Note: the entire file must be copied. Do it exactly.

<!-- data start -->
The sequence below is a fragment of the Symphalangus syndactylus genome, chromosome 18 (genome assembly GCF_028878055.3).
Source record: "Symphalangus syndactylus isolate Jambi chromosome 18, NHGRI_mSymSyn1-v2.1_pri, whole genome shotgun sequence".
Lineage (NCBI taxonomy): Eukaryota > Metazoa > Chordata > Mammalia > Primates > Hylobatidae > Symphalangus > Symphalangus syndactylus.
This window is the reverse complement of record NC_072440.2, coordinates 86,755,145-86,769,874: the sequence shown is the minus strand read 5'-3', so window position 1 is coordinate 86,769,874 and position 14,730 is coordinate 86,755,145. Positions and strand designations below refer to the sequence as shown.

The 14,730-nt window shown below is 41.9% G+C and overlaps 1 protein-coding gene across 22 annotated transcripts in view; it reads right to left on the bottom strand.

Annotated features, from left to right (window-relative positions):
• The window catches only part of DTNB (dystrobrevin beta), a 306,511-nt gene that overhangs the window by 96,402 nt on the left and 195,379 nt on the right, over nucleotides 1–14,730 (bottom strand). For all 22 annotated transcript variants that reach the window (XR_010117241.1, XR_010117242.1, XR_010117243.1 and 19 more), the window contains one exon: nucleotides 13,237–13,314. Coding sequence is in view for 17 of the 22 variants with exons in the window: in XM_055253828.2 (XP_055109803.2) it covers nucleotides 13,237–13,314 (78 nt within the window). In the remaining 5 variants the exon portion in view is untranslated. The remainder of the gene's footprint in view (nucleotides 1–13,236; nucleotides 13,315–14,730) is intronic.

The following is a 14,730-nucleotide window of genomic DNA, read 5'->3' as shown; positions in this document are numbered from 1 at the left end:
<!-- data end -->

The sequence below is a fragment of the Symphalangus syndactylus genome, chromosome 18 (genome assembly GCF_028878055.3).
Source record: "Symphalangus syndactylus isolate Jambi chromosome 18, NHGRI_mSymSyn1-v2.1_pri, whole genome shotgun sequence".
Lineage (NCBI taxonomy): Eukaryota > Metazoa > Chordata > Mammalia > Primates > Hylobatidae > Symphalangus > Symphalangus syndactylus.
This window is the reverse complement of record NC_072440.2, coordinates 86,755,145-86,769,874: the sequence shown is the minus strand read 5'-3', so window position 1 is coordinate 86,769,874 and position 14,730 is coordinate 86,755,145. Positions and strand designations below refer to the sequence as shown.

The 14,730-nt window shown below is 41.9% G+C and overlaps 1 protein-coding gene across 22 annotated transcripts in view; it reads right to left on the bottom strand.

Annotated features, from left to right (window-relative positions):
• The window catches only part of DTNB (dystrobrevin beta), a 306,511-nt gene that overhangs the window by 96,402 nt on the left and 195,379 nt on the right, over nucleotides 1–14,730 (bottom strand). For all 22 annotated transcript variants that reach the window (XR_010117241.1, XR_010117242.1, XR_010117243.1 and 19 more), the window contains one exon: nucleotides 13,237–13,314. Coding sequence is in view for 17 of the 22 variants with exons in the window: in XM_055253828.2 (XP_055109803.2) it covers nucleotides 13,237–13,314 (78 nt within the window). In the remaining 5 variants the exon portion in view is untranslated. The remainder of the gene's footprint in view (nucleotides 1–13,236; nucleotides 13,315–14,730) is intronic.

The following is a 14,730-nucleotide window of genomic DNA, read 5'->3' as shown; positions in this document are numbered from 1 at the left end: